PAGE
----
We're all pretty much able to deal even with the worst that life can fire at us, if we simply admit that it is very difficult. I think that's the whole of the answer. We make our way, and effort and time give us cushion and dignity. And as we age, we're riding higher in the saddle, seeing more terrain.
So it's an epiphany after all. You have it in your hand the whole time.
-- from Half a Life by Darin Strauss
This book has a plain dark cover with a gold embossed title on it. The pages are made of thick paper. It's heavier than regular books. Its subject matter is very somber, and it is all very sad. This book made a couple of must read lists from 2010, and I picked it up because every where I turned it seemed to be there.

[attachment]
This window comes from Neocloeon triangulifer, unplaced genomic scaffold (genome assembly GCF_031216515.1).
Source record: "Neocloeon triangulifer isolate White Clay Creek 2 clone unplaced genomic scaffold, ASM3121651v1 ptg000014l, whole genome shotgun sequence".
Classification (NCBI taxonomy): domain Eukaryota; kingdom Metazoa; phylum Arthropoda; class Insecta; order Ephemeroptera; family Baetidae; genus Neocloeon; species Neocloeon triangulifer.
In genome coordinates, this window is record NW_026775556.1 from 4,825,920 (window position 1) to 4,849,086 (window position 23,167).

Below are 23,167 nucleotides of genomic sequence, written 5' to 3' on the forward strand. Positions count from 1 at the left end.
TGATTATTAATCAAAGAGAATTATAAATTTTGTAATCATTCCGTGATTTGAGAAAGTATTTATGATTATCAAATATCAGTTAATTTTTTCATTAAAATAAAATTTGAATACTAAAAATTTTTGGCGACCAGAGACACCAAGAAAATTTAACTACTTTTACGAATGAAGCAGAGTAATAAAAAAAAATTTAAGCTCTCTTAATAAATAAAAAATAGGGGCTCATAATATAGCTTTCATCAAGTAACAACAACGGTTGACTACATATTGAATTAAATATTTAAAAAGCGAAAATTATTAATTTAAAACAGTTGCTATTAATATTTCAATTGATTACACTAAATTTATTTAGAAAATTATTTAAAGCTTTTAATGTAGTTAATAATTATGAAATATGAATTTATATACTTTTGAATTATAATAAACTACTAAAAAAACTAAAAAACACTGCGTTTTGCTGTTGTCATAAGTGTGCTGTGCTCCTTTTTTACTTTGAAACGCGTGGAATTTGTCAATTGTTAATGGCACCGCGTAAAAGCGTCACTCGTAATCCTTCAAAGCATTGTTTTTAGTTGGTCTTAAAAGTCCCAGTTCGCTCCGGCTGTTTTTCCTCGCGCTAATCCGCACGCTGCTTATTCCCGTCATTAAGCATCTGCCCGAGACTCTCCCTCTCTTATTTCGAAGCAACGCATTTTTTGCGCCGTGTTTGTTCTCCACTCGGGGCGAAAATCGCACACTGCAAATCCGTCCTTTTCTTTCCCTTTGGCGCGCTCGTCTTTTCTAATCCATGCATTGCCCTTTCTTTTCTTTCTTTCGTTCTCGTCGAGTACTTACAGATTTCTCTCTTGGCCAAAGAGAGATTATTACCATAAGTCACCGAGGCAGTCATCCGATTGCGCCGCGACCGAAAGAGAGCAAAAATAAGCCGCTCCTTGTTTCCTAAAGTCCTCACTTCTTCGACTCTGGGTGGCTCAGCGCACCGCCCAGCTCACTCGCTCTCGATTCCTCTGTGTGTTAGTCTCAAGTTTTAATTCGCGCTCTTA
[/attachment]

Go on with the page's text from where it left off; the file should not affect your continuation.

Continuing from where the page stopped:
This personal story (what he calls it, instead of a memoir) is about a man who looks back to age 18 when he accidentally hit and killed a girl, one of his peers, on her bicycle. This horrendous act haunts everything he does from that day forward until he has his own children and then he decides he must get help. He both finds a decent therapist and embarks on a mission to write his story, to share what happened to him 18 years, half a life, before.
I found the writing to be simply magnificent. I kept writing down sentences and phrases that seemed the very essence of what good writing is all about. He definitely gets what it means to tell a tale, turn a phrase, describe a crisis, and capture what torment he had been through for all these years. Forgiveness is nothing unless you can forgive yourself, it seems.
I highly recommend this readable, sad, cautionary tale as a decent lesson for anyone who has been haunted by a questionable action or wonders how to shake off the dead ghosts. It is a truly remarkable sharing.